This week, when it came to baking, it was all about pumpkin. Maybe it’s because Thanksgiving is just around the corner. Or maybe it was because of all the Starbucks ads I’d seen lately for their Pumpkin Spice Latte. Online, delivered to my inbox, plastered on every Starbucks window I passed. (And there are Starbucks locations every few blocks here in Vancouver, or so it seems.)
I’ve definitely had pumpkin spice on the brain lately. But rather than spend $5 for a coffee, I thought a better way to work sweet spiciness into my life was through baking. (Surprise, surprise!)
I experimented with two recipes this week: One entirely grain free (using blanched almond flour) and one made gluten free by substituting a gluten-free all purpose flour for regular flour. The winner — hands down, I might add — is the one made with almond flour and a little coconut flour. Yes, Paleo baking….we’re back.
Now, I haven’t done extensive testing of pre-packaged gluten-free flours but I’ve gotta say I haven’t been thrilled with any of the results. With my trip to Montreal still fresh, I’m inclined to dust off my French and say there’s a certain je ne sais quoi about GF flours that I don’t like. Except I know what the problem is: A lingering gritty texture, from (I suspect) bean and/or buckwheat flours often used to make a GF all-purpose blend. Bleech.
Almond flour to the rescue! I’m very glad I’m not allergic to nuts because blanched almond flour is what makes grain-free/Paleo baking worthwhile for me. No grit = happy recipe tasters.
So now I’ve got my pumpkin spice fix in a moist, spicy loaf with some crunch from pumpkin seeds and melty bittersweet chocolate bits. Aaaah, fall. Bring on the grey days and pouring rain. I’ll be warm inside, cozied up next to the fire with a (homemade) latte and a slice of pumpkin spice heaven.
This is a moist, grain-free loaf that brings a taste of pumpkin spice to your fall. Great with a morning or afternoon coffee. To keep it more Paleo-ish, use coconut oil and coconut palm sugar.
- 1/4 cup butter or coconut oil, softened
- 1/2 cup coconut palm sugar or brown sugar (see notes)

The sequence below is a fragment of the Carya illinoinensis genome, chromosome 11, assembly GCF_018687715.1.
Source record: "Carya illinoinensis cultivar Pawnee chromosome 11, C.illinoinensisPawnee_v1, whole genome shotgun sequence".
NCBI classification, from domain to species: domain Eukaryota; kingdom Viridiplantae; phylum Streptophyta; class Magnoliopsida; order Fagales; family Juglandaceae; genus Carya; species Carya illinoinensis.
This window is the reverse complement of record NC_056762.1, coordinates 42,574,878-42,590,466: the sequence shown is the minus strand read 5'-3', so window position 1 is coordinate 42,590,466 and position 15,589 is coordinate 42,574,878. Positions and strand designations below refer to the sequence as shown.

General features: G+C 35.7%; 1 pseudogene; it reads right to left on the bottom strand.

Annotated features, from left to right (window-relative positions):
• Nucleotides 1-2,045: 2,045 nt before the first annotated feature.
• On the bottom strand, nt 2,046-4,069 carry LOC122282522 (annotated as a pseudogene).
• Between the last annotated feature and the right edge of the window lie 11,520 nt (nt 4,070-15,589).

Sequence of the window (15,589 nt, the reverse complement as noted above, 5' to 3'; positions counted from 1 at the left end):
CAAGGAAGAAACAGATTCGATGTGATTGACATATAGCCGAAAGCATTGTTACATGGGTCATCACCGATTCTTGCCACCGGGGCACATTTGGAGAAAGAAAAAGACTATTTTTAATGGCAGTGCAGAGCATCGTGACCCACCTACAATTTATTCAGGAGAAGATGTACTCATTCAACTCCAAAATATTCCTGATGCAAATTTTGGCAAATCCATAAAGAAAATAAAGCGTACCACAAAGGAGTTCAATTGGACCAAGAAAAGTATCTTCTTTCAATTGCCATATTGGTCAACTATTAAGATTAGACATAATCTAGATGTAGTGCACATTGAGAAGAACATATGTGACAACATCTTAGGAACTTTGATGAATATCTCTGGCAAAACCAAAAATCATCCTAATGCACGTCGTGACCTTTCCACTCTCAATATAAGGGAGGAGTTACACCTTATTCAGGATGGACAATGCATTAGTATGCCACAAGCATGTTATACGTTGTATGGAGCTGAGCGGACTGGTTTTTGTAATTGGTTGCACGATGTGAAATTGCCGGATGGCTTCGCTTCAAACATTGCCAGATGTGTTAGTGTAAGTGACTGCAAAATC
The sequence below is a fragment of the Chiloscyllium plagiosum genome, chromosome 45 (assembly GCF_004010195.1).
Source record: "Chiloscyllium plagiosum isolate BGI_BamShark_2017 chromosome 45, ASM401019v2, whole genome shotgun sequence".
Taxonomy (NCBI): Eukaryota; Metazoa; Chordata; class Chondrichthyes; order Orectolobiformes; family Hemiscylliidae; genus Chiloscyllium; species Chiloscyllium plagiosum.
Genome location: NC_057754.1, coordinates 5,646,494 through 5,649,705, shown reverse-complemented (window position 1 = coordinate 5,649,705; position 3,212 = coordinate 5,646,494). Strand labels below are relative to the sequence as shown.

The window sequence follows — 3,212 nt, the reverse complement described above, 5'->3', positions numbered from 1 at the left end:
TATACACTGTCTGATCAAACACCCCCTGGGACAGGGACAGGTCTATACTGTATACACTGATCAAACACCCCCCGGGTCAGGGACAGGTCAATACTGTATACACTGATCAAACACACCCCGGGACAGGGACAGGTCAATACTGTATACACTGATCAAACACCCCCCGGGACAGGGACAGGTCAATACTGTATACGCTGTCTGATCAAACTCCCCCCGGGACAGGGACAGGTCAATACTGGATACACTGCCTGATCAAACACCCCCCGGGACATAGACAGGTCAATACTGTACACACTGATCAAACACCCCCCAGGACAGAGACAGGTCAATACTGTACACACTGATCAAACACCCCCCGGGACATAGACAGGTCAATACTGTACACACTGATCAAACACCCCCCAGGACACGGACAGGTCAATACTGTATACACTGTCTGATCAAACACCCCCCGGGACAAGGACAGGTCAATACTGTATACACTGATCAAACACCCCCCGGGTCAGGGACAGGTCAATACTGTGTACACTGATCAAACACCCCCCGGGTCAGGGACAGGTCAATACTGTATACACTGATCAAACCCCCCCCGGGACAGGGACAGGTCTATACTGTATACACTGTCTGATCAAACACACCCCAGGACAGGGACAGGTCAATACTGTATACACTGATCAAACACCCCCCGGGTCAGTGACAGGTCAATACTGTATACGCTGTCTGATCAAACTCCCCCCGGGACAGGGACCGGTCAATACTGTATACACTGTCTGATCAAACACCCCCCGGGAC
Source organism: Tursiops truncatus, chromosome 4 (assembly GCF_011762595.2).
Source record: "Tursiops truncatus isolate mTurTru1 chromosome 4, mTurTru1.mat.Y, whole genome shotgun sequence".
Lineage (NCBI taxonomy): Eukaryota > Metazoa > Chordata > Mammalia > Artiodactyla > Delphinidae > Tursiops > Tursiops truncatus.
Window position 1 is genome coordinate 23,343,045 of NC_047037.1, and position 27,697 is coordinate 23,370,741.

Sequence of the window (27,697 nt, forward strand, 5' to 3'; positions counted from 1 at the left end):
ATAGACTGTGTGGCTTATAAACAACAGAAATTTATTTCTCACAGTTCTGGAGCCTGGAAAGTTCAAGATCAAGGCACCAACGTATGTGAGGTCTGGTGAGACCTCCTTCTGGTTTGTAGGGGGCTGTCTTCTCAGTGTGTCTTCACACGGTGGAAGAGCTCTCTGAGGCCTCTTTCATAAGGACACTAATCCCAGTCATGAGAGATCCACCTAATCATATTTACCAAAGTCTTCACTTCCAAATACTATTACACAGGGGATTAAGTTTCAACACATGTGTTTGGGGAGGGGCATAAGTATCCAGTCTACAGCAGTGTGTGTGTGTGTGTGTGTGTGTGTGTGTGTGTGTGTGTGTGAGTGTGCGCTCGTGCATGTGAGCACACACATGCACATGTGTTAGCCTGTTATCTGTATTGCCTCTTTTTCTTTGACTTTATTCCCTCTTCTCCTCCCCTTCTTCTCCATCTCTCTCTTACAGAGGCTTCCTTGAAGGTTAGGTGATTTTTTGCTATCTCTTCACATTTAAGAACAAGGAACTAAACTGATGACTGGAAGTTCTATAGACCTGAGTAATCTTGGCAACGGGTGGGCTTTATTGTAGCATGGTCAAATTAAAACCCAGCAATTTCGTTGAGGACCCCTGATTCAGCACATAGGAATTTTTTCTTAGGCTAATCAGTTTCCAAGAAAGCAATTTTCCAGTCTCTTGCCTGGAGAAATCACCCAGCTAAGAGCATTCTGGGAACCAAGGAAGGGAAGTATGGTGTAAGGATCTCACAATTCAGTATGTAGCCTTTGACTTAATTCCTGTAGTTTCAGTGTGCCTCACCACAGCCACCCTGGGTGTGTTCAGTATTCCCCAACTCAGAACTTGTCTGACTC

- 3 eggs, at room temperature
- 3/4 cup (5.6 ounces) pumpkin puree
- 1 teaspoon vanilla
- 1 cup blanched almond flour (I use Honeyville Blanched Almond Flour)
- 1/4 cup coconut flour
- 1 teaspoon baking powder
- 1/2 teaspoon baking soda
- 1/4 teaspoon kosher salt
- 2 teaspoons cinnamon
- 1 teaspoon ground ginger
- 1/2 teaspoon allspice
- 1/2 teaspoon nutmeg
- 1/2 teaspoon cloves
- 2 ounces (about 1/3 cup) shelled pumpkin seeds, shelled, divided
- 3 ounces (about 5 tablespoons) bittersweet chocolate chunks, divided
- Preheat oven to 350F. Spray loaf pan with non-stick spray, then line with two parchment strips.
- Reserve 1 tablespoon of pumpkin seeds and 2 tablespoons of chocolate chunks in a small bowl and set aside. (This is for the topping.)
- Combine butter and palm sugar in a large mixing bowl and beat on medium speed until smooth.
- Add eggs, one at a time, to the mixing bowl, beating well after each egg is added. Mix in pumpkin puree and vanilla and beat until smooth. The batter will be very wet -- don't worry about this, as the coconut flour absorbs a fair amount of the liquid.
- Add all dry ingredients at once (everything except the pumpkin seeds and chocolate) and mix until smooth. When smooth, beat on medium-high speed for a minute to get lots of air incorporated into the batter.
- Stir in the pumpkin seeds and chocolate chunks -- all but the reserved amount for the topping -- and mix until evenly distributed.
- Pour the batter into the prepared loaf pan and smooth the top. Sprinkle the reserved pumpkin seeds and chocolate chunks on top.
- Bake for 45-55 minutes, or until a cake tester inserted into the center comes out clean.
- Remove from oven and let cool 5-8 minutes in the pan. Using the parchment strips, lift the loaf from the pan and let cool completely on a rack before slicing.
Coconut palm sugar is made from the sap of cut flower buds from coconut palm trees. It apparently has a lower glycemic index rating than other sugars, and some Paleos allow it in their diet. Brown sugar would be an acceptable (though not Paleo) substitute.